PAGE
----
From pets, landscapes and even ourselves, we love to remake the world to our “needs”. Our best friends are just as carefully designed as the latest piece of technology, think about the genetically modified glowing fish or the tattooed pigs. This time it is the emoji snake, designed to make you smile (wondering if the reptile is cheerful too). A python breeder really managed to create the so-called “Emoji Ball Python” after eight years of trying. This earned him a spot on our peculiar image of the week series.
From April 1st a virtual poetry museum will open “its doors” at Museumplein in Amsterdam, all jokes aside. The museum is a project by International Silence (Twan Janssen and Johannes Verwoerd) and counts as the fifth museum of the famous square. The first augmented exhibition, curated by writer Anna Enquist, will feature a selection of Dutch poets, such as Ida Gerhardt, Annie M.G. Schmidt, René Puthaar, Menno Wigman and more. Each artist will present six poems in a pavilion-like construction, which will be freely accessible via this link. See you there?
“An illegal theme park exposing the ideology of the aesthetics of hacking”. “A hybrid drone targeting technological domination”. “A psychedelic fridge to raise doubt about fake news”. Do these quotes sound artificial to you? Not so strange, since they are generated by an artificial intelligence. Predictive Art Bot is one of the many tweeting bots on the Internet. It is an algorithm that generates random combinations of recent headlines of online articles and publishes new non-human expressions of potential artistic concepts on Twitter. This results in funny, strange, alien and random headlines.
Since the introduction of computers and the Internet, the digital has been conceptualised as virtual, untouchable, and immaterial. The metaphor of ‘the cloud’ illustrates this very well. When you store your data in the cloud, you store your data on someone else’s computer. You might not see the computer and it might be on the other side of the world, but the fact that you can’t see it doesn’t mean it does not exist. Digital technologies are becoming more and more advanced, smaller, smarter, increasingly integrated with our bodies and environments.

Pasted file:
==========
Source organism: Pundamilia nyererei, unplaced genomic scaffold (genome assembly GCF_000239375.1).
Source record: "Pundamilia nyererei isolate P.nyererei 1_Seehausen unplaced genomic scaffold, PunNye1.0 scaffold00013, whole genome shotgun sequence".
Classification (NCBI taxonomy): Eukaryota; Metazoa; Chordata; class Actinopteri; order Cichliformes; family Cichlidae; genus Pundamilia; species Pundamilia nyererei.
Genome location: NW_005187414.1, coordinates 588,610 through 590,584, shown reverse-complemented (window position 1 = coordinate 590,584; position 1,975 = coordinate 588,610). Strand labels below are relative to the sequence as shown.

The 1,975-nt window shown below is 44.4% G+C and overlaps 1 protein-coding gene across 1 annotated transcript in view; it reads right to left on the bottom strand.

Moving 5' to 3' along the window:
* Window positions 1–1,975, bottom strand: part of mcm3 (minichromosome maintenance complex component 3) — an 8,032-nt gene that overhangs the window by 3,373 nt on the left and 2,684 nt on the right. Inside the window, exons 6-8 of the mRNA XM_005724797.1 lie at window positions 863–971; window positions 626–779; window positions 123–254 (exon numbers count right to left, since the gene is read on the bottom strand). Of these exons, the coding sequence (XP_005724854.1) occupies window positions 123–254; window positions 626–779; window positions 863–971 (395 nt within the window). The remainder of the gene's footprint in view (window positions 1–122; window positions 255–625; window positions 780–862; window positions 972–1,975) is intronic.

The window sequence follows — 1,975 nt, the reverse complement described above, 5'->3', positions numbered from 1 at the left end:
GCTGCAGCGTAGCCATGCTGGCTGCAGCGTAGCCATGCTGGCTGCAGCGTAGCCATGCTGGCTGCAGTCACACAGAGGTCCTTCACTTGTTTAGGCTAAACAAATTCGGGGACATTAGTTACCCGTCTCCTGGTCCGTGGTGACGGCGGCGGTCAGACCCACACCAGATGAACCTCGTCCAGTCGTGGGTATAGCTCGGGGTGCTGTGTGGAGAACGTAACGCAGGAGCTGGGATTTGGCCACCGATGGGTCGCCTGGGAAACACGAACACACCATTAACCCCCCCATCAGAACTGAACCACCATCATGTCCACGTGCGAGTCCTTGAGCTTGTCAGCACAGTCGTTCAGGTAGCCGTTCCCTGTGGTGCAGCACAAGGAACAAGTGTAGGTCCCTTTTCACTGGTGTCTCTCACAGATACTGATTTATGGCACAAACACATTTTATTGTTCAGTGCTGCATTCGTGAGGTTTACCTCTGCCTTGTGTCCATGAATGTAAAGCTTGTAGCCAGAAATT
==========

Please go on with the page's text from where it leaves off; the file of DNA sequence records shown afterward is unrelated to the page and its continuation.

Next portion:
Keeping in mind that 108 million people have correctable vision impairment, you can do the math to calculate the amount of eye doctor appointments this takes up in a year. Well, no more with this device. The EyeQue personal vision tracker is a smartphone app that allows you to test your eyes from the comfort of your couch and easily sends the results to your eye doctor.
Rain radars help us plan our everyday life and foresee natural disasters. In a world were the line between the technosphere and the biosphere becomes blurrier everyday, not even our meteorology instruments can tell the difference, like a local technician spotted in New Zealand’s official weather forecasts site. Apparently there is a WiFi network illegally configured that interferes with the rain radar creating a ray of “clouds” that won’t bring any water, but it surely became our peculiar image of the week.
Source: Met Service
Researchers at MIT are taking superfoods to the next level. By embedding spinach leaves with carbon nanotubes, a team of MIT engineers has converted spinach plants into biological bomb detectors. The introduction of “plant nanobionics”, a method to augment plants with nanomaterials, basically give them superpowers.
Since the earliest days of media players with visualization software, such as Winamp, we have started to become accustomed to not only hearing, but also seeing our favorite songs. The pulsating animations on the screen brought an optical sensation to our experience of music. Artist Matthew Hollings aims to turn these into physical sculptures.